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Digital Marketing Media Plan in 2024

Unlocking Success: A Step-by-Step Guide to Crafting an Effective Digital Marketing Media Plan in 2024

Digital Marketing Media Plan

Unlock the power of strategic marketing with effective media planning! Dive into the world where marketing objectives meet the right media platforms, creating a roadmap to your success


A Media Plan is an essential document in digital marketing. It’s a comprehensive plan that outlines the strategy for a marketing campaign, detailing the channels to be used, the investment on each platform, the targeting strategy, ad formats, and estimated deliverables.

What is a Media Plan?

A media plan is typically an Excel sheet or a PDF table that contains three types of information for any campaign:

  • Channel Mix: This includes the channels we are going to invest in for the campaign, such as Facebook, Google Ads, and YouTube, and the amount of money we are investing in each of these platforms.
  • Targeting and Ad Formats: This section details what targeting will be used for each channel and what kind of ad formats will be used.
  • Estimated Deliverables: This includes forecasts about how many impressions, clicks, views, leads, app installs, etc., we expect from each channel.

In many cases, especially when onboarding a new client, a media plan is also referred to as the financial proposal which goes to the procurement team.

Who Works on a Media Plan?

In larger agencies, there are dedicated media planners and media planning teams who work on these media plans. They are generally the campaign owners. They create a media plan based on a strategy, get it approved, and then coordinate with digital media specialists.

In smaller agencies or different setups, it’s often the digital media specialists who work on these media plans and send them to clients.

Importance of a Media Plan

Knowing how to create a media plan or at least understanding what a media plan looks like is crucial if you are associated with digital marketing in any way.

Structure of a Media Plan

A good media plan is generally divided into three tabs:

Summary Tab: This is also known as the Media Plan Executive Summary. This tab is generally used when you need to get approval on this media plan from your client.

Executive Summary of a Media Plan

The executive summary of a media plan is generally for the Chief Marketing Officer or other decision-makers who need an overview without going into detailed information. This section typically includes:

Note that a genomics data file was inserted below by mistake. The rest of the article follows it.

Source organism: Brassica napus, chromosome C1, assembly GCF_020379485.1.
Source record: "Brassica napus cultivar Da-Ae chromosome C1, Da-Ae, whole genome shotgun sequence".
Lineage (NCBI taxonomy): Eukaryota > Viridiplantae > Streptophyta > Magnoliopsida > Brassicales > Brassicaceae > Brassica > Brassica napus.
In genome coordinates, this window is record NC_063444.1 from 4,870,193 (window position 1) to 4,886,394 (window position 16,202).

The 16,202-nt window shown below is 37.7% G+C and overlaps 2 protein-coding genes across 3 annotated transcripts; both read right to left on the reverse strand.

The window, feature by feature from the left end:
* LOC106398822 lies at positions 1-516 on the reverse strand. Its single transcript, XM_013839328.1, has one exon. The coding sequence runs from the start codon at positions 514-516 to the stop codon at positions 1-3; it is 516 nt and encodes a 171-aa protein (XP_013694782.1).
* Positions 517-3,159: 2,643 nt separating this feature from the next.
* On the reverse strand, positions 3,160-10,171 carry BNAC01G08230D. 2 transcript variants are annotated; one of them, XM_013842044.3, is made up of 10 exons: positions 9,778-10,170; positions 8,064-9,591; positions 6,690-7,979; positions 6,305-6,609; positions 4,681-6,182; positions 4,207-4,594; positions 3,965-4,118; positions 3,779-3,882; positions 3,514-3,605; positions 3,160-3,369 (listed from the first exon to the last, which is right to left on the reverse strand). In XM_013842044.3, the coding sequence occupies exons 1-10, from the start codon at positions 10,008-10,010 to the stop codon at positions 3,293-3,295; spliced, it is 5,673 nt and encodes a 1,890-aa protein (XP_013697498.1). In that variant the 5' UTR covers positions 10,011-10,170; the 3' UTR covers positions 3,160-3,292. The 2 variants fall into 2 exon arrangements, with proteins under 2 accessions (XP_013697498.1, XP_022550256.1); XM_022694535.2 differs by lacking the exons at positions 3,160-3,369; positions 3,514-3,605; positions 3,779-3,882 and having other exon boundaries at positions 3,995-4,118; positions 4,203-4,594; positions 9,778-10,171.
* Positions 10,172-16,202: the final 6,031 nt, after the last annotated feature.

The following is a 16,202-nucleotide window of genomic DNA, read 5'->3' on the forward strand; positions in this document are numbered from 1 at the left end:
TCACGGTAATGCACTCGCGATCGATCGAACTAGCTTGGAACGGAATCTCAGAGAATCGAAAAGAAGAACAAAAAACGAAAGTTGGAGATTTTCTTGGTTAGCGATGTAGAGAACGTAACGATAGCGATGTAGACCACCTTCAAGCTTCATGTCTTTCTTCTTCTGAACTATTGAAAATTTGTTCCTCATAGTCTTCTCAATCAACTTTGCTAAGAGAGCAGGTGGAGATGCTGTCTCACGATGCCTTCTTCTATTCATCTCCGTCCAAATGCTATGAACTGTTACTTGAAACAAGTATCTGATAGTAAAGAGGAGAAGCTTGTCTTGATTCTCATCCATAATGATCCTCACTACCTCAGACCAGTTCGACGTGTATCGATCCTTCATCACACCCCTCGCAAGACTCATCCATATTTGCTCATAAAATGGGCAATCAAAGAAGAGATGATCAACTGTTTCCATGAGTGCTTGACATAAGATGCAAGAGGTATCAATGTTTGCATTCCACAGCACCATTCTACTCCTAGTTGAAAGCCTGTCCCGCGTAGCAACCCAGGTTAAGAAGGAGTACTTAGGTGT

1. Client: The name of the client for whom the media plan is being created.
  2. Project/Campaign: The specific campaign that this media plan is for.
  3. Date of Plan: The date when the media plan was created.
  4. Campaign Dates: The start and end dates of the campaign.
  5. Version: The version number of the media plan. This is important because sometimes changes are made to the plan based on client feedback, and it’s crucial to keep track of these versions.
  6. Prepared By: The name of the person or team who prepared the media plan.
  7. Agency Fees: The percentage of agency fees, which can vary based on what you agreed with your client.
  8. Currency: The currency in which the media plan is presented.
  9. VAT: The value-added tax applicable to the services.
  10. Point of Contact: The person on the client side to whom you are sending this media plan.

This summary tab also includes a table showing a cost-wise breakdown on each platform (like Facebook, Google Search, YouTube, Programmatic Display, and PG Deals), budget allocation per channel, estimated leads from each channel, and estimated cost per lead.

Financials and Schedule

The financials and schedule section contains columns for each platform (like Facebook and Instagram), market (like UAE), budget allocation (like 50% to Sharjah and 50% to Dubai), language targeting (like 100% Arabic), and theme of the keywords (like “buy house apartment townhouse villa in Dubai”).

Filling the Media Plan

Once you have your media plan structure ready, you can start filling it with the relevant information. Here’s how you can do it:

  1. Billing Metrics: This is where you mention how you are buying on each platform. For example, if you are buying on a Cost-per-view (CPV) basis on YouTube, you mention it here. The billing metrics will be different for each platform based on the buying model you are choosing.